So, Korbulic said the exchange is left to do what it has been doing for the last year: Remind people that subsidies still exist and that there are affordable options available on the exchange if they qualify for them. But there’s not much to be done for people who don’t qualify for subsidies, and Korbulic said she worries that — especially with the individual mandate going away in 2019 — people will turn to other insurance plans that don’t offer as many benefits as those on the exchange.

In the coming weeks, the Labor Department is expected to release a final rule to expand the use of so-called association health plans, which allow small employer groups to band together to offer health insurance to their employees. A second rule would extend the length of time short-term health plans can be used to 364 days.

Korbulic said it’s not yet clear what kind of impact association health plans will have on the marketplace, but those who face steep prices on the individual market could turn to short-term health plans. Though the short-term plans would still be limited to 185 days in Nevada by state law and people aren’t allowed to purchase back-to-back plans from the same insurance company, there’s nothing stopping people from hopping from insurance company to insurance company on multiple short-term plans, which offer scant benefits compared to qualified health plans on the exchange, she said.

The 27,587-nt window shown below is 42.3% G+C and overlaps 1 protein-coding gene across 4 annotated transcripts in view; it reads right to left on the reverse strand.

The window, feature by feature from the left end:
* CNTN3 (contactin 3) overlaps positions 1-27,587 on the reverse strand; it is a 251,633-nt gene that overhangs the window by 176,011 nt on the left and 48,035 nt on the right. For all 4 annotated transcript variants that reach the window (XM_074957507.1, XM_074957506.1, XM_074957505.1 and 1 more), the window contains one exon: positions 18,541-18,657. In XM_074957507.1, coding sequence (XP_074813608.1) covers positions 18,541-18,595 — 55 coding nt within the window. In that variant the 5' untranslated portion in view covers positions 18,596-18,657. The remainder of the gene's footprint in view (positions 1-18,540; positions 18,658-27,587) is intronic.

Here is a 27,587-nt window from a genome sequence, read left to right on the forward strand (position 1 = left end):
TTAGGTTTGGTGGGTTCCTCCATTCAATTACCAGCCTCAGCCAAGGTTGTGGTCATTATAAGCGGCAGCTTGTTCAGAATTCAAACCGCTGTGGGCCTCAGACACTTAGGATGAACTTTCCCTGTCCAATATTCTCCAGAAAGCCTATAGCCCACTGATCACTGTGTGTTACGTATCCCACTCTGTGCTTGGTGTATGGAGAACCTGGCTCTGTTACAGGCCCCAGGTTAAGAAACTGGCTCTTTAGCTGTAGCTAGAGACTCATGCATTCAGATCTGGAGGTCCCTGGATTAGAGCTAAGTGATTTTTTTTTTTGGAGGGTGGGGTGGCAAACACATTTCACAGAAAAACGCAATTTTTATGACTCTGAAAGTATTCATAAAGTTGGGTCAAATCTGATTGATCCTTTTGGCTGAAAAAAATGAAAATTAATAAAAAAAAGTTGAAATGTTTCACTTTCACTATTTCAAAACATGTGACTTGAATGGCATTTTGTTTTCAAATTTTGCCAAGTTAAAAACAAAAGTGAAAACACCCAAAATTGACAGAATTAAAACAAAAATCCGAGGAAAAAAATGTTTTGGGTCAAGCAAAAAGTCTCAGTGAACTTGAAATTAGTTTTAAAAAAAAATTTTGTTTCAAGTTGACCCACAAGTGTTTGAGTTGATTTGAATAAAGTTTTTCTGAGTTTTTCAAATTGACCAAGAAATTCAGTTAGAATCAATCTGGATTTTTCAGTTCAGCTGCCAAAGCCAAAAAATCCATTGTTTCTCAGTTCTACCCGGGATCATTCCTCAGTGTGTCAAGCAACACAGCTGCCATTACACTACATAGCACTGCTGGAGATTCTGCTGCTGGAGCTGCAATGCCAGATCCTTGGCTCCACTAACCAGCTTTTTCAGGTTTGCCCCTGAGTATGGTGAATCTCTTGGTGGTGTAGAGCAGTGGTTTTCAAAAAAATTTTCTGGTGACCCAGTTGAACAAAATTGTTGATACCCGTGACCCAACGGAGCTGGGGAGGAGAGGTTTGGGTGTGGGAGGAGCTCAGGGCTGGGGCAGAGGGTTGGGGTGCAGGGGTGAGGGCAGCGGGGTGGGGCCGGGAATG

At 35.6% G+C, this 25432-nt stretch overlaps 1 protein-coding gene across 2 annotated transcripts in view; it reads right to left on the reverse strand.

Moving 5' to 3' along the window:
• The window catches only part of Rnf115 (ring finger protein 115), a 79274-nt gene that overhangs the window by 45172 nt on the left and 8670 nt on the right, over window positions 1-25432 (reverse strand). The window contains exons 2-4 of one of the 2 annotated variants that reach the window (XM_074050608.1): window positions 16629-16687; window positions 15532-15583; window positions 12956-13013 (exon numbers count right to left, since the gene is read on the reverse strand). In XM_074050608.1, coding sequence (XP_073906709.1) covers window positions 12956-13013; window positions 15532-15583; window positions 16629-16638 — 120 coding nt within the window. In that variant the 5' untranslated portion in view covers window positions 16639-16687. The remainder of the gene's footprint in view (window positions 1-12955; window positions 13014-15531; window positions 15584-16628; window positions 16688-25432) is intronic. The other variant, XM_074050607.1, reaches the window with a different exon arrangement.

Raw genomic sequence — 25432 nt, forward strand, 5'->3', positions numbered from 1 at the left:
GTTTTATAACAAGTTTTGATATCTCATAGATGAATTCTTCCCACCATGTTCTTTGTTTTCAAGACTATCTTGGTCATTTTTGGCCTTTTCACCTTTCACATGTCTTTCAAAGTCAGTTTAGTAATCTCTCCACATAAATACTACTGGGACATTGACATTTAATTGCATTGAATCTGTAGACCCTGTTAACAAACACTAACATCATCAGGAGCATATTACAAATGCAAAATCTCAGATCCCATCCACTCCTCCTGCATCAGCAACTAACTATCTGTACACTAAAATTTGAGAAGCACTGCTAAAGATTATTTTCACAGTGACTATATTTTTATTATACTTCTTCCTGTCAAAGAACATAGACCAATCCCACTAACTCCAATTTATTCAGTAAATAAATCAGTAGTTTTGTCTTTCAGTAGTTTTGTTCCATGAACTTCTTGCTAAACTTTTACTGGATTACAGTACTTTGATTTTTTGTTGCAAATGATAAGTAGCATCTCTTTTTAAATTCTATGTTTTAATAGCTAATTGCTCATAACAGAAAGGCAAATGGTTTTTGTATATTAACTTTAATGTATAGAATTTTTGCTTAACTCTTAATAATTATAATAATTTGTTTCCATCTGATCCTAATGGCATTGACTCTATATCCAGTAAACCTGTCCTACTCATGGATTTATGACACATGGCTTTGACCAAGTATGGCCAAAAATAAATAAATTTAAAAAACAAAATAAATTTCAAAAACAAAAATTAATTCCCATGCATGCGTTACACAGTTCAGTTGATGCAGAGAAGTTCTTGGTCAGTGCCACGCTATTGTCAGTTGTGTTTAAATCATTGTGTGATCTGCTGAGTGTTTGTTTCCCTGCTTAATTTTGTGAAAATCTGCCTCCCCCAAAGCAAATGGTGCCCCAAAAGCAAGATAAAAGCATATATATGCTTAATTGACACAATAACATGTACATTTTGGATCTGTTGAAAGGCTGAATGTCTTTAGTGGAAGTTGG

“What concerns me is that people who are not receiving subsidies may be driven into these plans, and these plans are not minimum essential coverage,” Korbulic said. “I’m concerned that people who aren’t being subsidized are going to be getting the plans that aren’t as rich in benefits.”

In the meantime, insurance companies will be preparing their rates to submit to the state in May, at which point the health insurance exchange will have an idea of which companies plan to continue offering plans on the individual market.

Last year, Anthem and Prominence announced that they wouldn’t offer plans on the exchange for 2018, and Aetna rescinded its plans to come to Nevada this year as well. Fourteen rural and frontier counties briefly faced the threat of having no on-exchange insurance options at all, until Centene subsidiary SilverSummit stepped in.

“I definitely lose sleep and worry about continued participation,” Korbulic said. “Our goal is always to improve and increase competition. That will drive down the costs.”